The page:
The Driftless Area comprises nearly one-sixth of the area of the Upper Mississippi River Basin. The majority of the area is identified as Major Land Resource Area 105. (MLRAs were developed by the USDA’s Soil Conservation Service --today’s Natural Resources Conservation Service -- for inter-state, regional and national planning.) The remaining acres are the upper portions of the watersheds that flow into MLRA 105; most of which are in MLRA 104.
- MLRA 105, called the Northern Mississippi Valley Loess Hills, includes 22,210 square miles in Wisconsin, Iowa, Minnesota and Illinois. While the majority of land use in MLRA 105 is agriculture, small and moderate dairy and beef enterprises have been most prevalent, as is hay and pasture. Topographic relief and the potential for soil erosion are severe in MLRA 105. Karst topography makes the agricultural landscape extremely susceptible to nitrogen losses to groundwater and surface water. Groundwater-fed streams are capable of supporting native brook trout, but are sensitive to degradation from land use changes.
- MLRA 104, called the Eastern Iowa and Minnesota Till Prairies, comprises 9,700 square miles of flat to moderately sloping land, most of which is used for row-crop agriculture and intensive livestock production, especially hog production. Extensive artificial drainage of intensively farmed row cropland provides efficient delivery of nitrogen to surface water. MLRA 104 forms the headwaters for many watersheds in the western part of the region.
Fragmentation of the Driftless Area among four states has exacerbated efforts to reverse negative land use trends that have serious consequences for water quality of the Mississippi River and its tributaries. Since European settlement, changing land use has vastly increased soil exposure, disturbed habitat for wildlife throughout the region, and altered the hydrology of streams and rivers. Land that was converted in the 1800’s from prairie or timber, to hay and pasture for dairy and meat production, is rapidly being replaced with annually tilled crops such as corn and soybeans. The amount of land dedicated to CRP is diminishing each year.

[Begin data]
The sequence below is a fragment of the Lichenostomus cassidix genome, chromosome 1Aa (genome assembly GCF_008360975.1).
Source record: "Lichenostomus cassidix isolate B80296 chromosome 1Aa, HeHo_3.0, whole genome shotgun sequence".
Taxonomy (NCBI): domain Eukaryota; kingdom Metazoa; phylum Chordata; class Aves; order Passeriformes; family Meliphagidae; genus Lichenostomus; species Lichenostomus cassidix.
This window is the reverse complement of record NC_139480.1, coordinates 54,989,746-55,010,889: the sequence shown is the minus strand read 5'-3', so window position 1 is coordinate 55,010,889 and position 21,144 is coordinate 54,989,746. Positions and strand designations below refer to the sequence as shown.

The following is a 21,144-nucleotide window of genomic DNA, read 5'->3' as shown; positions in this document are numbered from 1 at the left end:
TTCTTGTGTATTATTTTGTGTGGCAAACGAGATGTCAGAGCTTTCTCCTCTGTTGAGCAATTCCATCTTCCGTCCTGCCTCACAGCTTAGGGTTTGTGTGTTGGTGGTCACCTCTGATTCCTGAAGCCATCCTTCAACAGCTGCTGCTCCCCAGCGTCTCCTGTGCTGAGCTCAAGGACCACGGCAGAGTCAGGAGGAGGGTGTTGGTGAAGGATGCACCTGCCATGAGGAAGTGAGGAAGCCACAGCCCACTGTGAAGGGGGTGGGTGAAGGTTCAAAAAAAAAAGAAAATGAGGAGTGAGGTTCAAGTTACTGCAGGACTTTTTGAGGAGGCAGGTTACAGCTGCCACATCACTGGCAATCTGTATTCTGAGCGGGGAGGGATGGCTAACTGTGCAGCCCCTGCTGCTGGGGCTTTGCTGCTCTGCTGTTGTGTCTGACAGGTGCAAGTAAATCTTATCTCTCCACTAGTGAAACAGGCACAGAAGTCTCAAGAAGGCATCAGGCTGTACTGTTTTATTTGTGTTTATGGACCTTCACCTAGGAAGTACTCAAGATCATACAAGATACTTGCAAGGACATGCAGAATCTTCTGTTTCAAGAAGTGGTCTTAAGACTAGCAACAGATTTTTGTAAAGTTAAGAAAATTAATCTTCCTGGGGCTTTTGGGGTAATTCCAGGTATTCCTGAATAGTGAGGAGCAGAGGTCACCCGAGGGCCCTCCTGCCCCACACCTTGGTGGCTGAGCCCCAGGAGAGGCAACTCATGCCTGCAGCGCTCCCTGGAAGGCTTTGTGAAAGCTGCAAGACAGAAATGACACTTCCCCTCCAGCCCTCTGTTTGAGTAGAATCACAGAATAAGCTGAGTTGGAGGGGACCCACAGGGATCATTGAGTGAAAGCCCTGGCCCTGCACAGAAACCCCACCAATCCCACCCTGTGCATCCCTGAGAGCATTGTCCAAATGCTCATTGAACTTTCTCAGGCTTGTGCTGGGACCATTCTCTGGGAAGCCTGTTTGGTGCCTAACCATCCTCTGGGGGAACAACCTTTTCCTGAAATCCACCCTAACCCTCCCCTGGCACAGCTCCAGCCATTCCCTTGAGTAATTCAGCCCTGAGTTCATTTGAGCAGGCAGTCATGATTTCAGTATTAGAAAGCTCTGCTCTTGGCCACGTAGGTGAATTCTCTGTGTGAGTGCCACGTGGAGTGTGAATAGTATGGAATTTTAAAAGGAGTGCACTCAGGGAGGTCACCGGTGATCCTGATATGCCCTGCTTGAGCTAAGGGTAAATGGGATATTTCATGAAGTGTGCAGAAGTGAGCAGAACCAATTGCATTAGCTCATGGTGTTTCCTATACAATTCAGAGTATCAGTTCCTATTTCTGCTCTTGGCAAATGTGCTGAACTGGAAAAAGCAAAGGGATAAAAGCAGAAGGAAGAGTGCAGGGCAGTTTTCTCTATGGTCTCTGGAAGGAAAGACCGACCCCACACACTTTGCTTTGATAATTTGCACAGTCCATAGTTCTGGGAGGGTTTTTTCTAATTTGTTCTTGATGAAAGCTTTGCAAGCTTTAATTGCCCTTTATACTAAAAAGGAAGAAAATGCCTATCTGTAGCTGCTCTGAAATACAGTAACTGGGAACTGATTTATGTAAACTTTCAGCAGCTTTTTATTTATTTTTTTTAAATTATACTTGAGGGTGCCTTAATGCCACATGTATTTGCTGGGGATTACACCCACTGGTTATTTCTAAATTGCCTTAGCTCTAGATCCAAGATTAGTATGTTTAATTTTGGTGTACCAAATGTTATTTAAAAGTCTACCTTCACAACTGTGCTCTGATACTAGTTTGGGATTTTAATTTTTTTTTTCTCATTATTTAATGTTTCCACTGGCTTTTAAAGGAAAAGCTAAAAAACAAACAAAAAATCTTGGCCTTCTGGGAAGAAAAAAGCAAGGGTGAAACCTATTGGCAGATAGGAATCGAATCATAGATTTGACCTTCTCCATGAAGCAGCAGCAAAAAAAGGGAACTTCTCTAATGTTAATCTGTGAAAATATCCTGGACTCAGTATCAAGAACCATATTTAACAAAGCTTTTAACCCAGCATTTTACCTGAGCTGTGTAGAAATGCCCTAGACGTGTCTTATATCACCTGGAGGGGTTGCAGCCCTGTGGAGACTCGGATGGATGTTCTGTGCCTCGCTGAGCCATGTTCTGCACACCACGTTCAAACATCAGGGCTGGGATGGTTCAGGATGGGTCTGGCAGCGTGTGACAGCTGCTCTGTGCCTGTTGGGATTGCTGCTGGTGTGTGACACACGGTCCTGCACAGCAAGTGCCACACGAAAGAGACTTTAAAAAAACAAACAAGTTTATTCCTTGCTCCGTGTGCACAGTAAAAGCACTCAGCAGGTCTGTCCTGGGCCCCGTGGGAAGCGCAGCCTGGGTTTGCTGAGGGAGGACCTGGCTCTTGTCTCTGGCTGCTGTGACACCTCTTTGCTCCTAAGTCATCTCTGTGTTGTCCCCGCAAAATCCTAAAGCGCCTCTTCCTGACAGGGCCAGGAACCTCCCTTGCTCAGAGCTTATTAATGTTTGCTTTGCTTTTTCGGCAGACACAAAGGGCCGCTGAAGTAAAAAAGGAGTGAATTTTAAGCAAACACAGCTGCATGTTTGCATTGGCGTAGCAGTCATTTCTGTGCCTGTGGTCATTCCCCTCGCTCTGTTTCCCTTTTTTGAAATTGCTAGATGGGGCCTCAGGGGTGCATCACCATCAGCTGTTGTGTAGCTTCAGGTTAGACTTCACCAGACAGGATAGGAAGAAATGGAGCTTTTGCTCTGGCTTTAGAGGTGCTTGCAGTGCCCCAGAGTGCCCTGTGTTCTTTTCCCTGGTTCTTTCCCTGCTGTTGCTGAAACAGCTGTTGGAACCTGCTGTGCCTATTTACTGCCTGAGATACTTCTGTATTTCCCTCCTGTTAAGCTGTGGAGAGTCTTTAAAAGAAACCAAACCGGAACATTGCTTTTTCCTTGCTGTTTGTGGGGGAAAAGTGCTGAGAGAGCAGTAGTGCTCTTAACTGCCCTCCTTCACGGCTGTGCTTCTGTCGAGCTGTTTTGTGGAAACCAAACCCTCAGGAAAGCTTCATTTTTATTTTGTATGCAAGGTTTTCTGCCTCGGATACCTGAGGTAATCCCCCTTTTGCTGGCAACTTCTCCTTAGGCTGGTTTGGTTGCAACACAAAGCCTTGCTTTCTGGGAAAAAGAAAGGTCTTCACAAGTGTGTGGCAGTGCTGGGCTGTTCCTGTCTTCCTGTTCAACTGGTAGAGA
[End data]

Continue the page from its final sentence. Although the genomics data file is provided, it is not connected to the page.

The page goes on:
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Less than 1% of original native grasslands remain, and forest health has declined after a century of exploitative management. These trends have resulted in significant increases in soil erosion, sedimentation, and run-off. Sediment delivery and poor water quality in some streams and rivers have resulted in the loss of habitat for many fish and other aquatic species. Although the Upper Mississippi River and the US Fish and Wildlife Refuge spanning the length of this incredible resource provide habitat for a vast array of wildlife species, water quality issues stemming from agricultural inputs and human development have resulted in many serious impairments both in the river and beyond. An estimated ninety percent of the nitrogen lost from this area is delivered to the Northern Gulf of Mexico where it contributes to the problem of hypoxia (low dissolved oxygen and related impairments of aquatic life)
The Driftless Area Initiative focuses on strengthening productive partnerships in this multi-state region by implementing projects of regional significance in support of natural resource conservation, sustainable rural economic development, and strengthened community identity and vitality. DAI serves as a catalyst, providing leadership on projects and issues with cross-boundary implications. DAI promotes inter-disciplinary understanding of issues, and integrated, system-based approaches for achieving goals through existing organizations. We work to build the capacity of partner organizations and individuals through funding, acquisition, information sharing and development, and by increasing regional and national visibility and support for Driftless Area resource issues.
The DAI was formed through a process of public participation involving hundreds of people and organizations focused on natural resource stewardship in the Driftless Area. Participating stakeholders include, but are not limited to, RC&D Council members from 4 states, federal and state agencies, private conservation organizations, and concerned individuals.
The Driftless Area Initiative envisions a vibrant landscape supported by an active network of well informed citizens working to optimize environmental and economic health for present & future generations in the Driftless Area.
Efforts of the Driftless Area Initiative are vital to improving and maintaining the quality of life enjoyed by Driftless Area residents, and the unique landscape enjoyed by visitors.